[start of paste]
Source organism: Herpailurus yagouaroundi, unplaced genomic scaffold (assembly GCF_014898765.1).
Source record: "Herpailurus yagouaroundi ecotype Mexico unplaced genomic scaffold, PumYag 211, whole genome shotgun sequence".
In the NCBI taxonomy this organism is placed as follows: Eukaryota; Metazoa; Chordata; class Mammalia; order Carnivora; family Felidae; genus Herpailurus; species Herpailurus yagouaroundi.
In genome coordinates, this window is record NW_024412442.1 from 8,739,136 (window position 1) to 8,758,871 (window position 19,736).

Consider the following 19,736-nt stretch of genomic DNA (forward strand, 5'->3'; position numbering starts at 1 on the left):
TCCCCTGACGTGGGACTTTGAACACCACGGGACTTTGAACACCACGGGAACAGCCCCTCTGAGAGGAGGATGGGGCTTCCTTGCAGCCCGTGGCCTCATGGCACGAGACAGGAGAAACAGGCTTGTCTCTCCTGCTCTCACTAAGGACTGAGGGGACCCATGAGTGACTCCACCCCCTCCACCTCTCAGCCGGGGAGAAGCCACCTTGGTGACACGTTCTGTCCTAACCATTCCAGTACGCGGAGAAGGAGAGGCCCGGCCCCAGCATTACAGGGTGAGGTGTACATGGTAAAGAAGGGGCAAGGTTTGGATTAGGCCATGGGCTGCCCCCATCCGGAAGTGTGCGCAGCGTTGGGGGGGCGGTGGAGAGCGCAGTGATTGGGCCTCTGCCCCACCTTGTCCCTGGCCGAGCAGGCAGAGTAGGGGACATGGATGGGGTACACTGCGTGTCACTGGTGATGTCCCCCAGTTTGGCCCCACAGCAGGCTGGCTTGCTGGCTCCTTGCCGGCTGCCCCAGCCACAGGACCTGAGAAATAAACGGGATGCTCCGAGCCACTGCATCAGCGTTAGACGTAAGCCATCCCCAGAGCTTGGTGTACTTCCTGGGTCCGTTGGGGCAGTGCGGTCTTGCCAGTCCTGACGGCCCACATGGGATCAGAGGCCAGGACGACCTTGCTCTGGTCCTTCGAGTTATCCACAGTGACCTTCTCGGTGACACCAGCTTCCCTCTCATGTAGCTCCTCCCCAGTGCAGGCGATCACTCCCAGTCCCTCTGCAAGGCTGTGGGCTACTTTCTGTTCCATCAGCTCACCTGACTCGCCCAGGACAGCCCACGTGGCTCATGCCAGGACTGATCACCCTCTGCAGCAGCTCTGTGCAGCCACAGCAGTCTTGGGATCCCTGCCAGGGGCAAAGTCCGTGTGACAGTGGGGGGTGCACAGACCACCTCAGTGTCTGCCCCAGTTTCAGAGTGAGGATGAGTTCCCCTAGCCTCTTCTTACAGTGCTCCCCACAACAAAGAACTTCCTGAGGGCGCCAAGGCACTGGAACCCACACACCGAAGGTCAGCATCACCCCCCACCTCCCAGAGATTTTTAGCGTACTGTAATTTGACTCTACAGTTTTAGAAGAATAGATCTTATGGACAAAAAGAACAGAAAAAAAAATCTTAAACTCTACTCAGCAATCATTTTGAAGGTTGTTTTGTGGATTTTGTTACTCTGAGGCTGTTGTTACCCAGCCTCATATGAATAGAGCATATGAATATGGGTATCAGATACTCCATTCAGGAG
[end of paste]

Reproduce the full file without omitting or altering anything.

Source organism: Herpailurus yagouaroundi, unplaced genomic scaffold (assembly GCF_014898765.1).
Source record: "Herpailurus yagouaroundi ecotype Mexico unplaced genomic scaffold, PumYag 211, whole genome shotgun sequence".
In the NCBI taxonomy this organism is placed as follows: Eukaryota; Metazoa; Chordata; class Mammalia; order Carnivora; family Felidae; genus Herpailurus; species Herpailurus yagouaroundi.
In genome coordinates, this window is record NW_024412442.1 from 8,739,136 (window position 1) to 8,758,871 (window position 19,736).

Consider the following 19,736-nt stretch of genomic DNA (forward strand, 5'->3'; position numbering starts at 1 on the left):
TCCCCTGACGTGGGACTTTGAACACCACGGGACTTTGAACACCACGGGAACAGCCCCTCTGAGAGGAGGATGGGGCTTCCTTGCAGCCCGTGGCCTCATGGCACGAGACAGGAGAAACAGGCTTGTCTCTCCTGCTCTCACTAAGGACTGAGGGGACCCATGAGTGACTCCACCCCCTCCACCTCTCAGCCGGGGAGAAGCCACCTTGGTGACACGTTCTGTCCTAACCATTCCAGTACGCGGAGAAGGAGAGGCCCGGCCCCAGCATTACAGGGTGAGGTGTACATGGTAAAGAAGGGGCAAGGTTTGGATTAGGCCATGGGCTGCCCCCATCCGGAAGTGTGCGCAGCGTTGGGGGGGCGGTGGAGAGCGCAGTGATTGGGCCTCTGCCCCACCTTGTCCCTGGCCGAGCAGGCAGAGTAGGGGACATGGATGGGGTACACTGCGTGTCACTGGTGATGTCCCCCAGTTTGGCCCCACAGCAGGCTGGCTTGCTGGCTCCTTGCCGGCTGCCCCAGCCACAGGACCTGAGAAATAAACGGGATGCTCCGAGCCACTGCATCAGCGTTAGACGTAAGCCATCCCCAGAGCTTGGTGTACTTCCTGGGTCCGTTGGGGCAGTGCGGTCTTGCCAGTCCTGACGGCCCACATGGGATCAGAGGCCAGGACGACCTTGCTCTGGTCCTTCGAGTTATCCACAGTGACCTTCTCGGTGACACCAGCTTCCCTCTCATGTAGCTCCTCCCCAGTGCAGGCGATCACTCCCAGTCCCTCTGCAAGGCTGTGGGCTACTTTCTGTTCCATCAGCTCACCTGACTCGCCCAGGACAGCCCACGTGGCTCATGCCAGGACTGATCACCCTCTGCAGCAGCTCTGTGCAGCCACAGCAGTCTTGGGATCCCTGCCAGGGGCAAAGTCCGTGTGACAGTGGGGGGTGCACAGACCACCTCAGTGTCTGCCCCAGTTTCAGAGTGAGGATGAGTTCCCCTAGCCTCTTCTTACAGTGCTCCCCACAACAAAGAACTTCCTGAGGGCGCCAAGGCACTGGAACCCACACACCGAAGGTCAGCATCACCCCCCACCTCCCAGAGATTTTTAGCGTACTGTAATTTGACTCTACAGTTTTAGAAGAATAGATCTTATGGACAAAAAGAACAGAAAAAAAAATCTTAAACTCTACTCAGCAATCATTTTGAAGGTTGTTTTGTGGATTTTGTTACTCTGAGGCTGTTGTTACCCAGCCTCATATGAATAGAGCATATGAATATGGGTATCAGATACTCCATTCAGGAG